Taj Mahal: iconic monument to love

November 18, 2013
My first view, from our hotel room patio.

My first view, from our hotel room patio.

When the turbaned bellman ushered us into our hotel room I glanced out the back door to our patio and saw…the Taj Mahal.

“Seriously?!!!” I said, to no one in particular, yet again.  This trip has been filled with wonders and the Taj Mahal is the most magnificent

We set out just after dawn to see it in the morning light, and then again at sunset.  I’ll let the photo speak for themselves, and at the end, have a little story or two for you.

Morning light: 8am

Morning light: 8am



taj with indians

The man at far left in the hat is our tour guide, but the others are not part of our group.

taj2 clear
A treasure for the Indian people.

As it turns out, our tour guide was the very same guide who showed Princess Diana the Taj Mahal and was just out of the frame when that iconic photo of her sitting alone on a bench, wistful and making the point that Prince Charles was not there. He stayed back in Jaipur, we’re told, and frankly, I don’t blame him. It’s a cute little city and Agra is a pit. In any case, our guide confirmed that Diana was in fact severely depressed on that trip.

A few other things. We couldn’t photograph inside, and had to put these on:

booties onAlso, bus traffic must stop about a kilometer from the Taj Mahal. Only battery-operated vehicles are allowed further so smog doesn’t damage the monument. However, the city is so polluted already that it doesn’t seem like a restriction that will be very protective.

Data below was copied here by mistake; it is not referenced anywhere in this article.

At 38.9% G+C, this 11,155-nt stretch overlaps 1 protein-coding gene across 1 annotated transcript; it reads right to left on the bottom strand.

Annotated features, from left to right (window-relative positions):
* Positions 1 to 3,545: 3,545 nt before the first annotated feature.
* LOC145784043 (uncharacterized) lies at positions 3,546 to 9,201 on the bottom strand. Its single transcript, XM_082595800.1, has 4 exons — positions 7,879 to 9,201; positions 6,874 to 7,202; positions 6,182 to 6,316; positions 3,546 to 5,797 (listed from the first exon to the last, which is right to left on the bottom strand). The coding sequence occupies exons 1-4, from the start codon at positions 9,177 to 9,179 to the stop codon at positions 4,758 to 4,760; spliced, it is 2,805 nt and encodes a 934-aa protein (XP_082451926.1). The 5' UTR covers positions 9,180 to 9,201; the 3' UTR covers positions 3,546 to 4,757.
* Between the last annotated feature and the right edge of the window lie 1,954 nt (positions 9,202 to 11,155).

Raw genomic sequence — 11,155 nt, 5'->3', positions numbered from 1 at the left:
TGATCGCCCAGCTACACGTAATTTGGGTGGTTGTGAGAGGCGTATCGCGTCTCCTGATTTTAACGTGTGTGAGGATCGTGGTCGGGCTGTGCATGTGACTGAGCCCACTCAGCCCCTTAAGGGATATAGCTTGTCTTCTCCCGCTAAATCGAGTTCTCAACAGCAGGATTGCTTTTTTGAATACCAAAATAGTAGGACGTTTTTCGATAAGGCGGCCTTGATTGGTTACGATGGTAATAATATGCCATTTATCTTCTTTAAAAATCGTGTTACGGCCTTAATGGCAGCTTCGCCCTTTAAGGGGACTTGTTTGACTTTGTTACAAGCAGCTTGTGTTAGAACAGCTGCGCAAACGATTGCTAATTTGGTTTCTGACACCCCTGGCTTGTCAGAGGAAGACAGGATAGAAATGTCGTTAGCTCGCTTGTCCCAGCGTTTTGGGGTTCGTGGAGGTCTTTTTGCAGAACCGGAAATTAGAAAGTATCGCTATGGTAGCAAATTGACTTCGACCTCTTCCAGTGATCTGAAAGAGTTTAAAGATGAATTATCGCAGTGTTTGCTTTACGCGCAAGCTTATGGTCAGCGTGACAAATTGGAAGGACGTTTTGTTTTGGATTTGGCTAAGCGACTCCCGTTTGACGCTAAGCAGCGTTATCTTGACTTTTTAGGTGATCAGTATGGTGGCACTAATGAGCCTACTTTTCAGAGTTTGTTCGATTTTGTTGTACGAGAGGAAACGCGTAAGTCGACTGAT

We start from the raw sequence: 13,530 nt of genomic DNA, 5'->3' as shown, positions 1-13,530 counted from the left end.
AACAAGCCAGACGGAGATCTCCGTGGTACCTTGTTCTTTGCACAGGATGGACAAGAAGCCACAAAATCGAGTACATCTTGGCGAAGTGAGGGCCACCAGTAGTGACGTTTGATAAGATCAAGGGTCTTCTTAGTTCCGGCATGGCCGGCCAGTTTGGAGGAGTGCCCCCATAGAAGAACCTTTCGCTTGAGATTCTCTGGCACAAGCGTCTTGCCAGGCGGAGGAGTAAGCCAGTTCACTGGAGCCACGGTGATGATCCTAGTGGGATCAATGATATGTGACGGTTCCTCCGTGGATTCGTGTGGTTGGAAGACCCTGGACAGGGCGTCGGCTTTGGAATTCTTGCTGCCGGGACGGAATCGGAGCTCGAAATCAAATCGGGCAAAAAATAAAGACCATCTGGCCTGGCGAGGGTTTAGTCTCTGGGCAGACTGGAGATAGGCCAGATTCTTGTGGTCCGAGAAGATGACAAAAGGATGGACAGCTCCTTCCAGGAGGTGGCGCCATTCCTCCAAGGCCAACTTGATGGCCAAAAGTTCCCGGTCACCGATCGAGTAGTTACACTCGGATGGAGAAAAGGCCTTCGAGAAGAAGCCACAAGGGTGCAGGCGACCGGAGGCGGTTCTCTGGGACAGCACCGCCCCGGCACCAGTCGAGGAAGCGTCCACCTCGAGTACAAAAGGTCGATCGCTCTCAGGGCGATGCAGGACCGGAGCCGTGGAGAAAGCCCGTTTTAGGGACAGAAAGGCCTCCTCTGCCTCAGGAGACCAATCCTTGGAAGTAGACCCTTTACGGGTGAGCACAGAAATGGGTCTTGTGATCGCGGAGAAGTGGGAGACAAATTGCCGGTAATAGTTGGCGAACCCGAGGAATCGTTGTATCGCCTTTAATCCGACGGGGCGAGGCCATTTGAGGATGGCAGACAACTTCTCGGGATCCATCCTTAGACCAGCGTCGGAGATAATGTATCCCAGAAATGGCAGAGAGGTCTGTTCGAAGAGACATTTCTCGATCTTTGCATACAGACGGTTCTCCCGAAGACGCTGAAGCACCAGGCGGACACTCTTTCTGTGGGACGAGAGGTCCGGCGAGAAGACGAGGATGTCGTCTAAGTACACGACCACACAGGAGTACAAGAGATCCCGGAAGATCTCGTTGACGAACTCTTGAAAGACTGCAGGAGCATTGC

2 comments on “Taj Mahal: iconic monument to love
  1. chuck house says:

    I first ‘saw’ the Taj in Lowell Thomas’s fantastic film Cimerama in 1952. When I walked through the portal to see the ‘real thing’ it was so magical, so majestic, so dejavu that I cried. The pollution in the city is indeed too big a problem for the local restriction to help; marble unfortunately is almost uniquely damageable with smog components.
    The big story for me about this monument to LOVE from the builder to his dead lover is that when the Taj was finished, he ordered the amputation of both arms for 22,000 artisans who built it for him, so that no other ruler could construct something equally grand. His own son imprisoned him for the rest of his life, and he could see the Taj from his prison cell by using a slivered mirror fragment to look out the window that was well over his head. And we thought Steve Jobs was a tough employer….

    • admin says:

      I actually looked that up and could find no substantiation for it–but it’s circulated for years, some version of it or another. It also circulates about a few other world monuments. I think it might be urban legend, but who knows. I didn’t bother to ask our guide, I wouldn’t believe him. But I’m going to do more research when Iget home.

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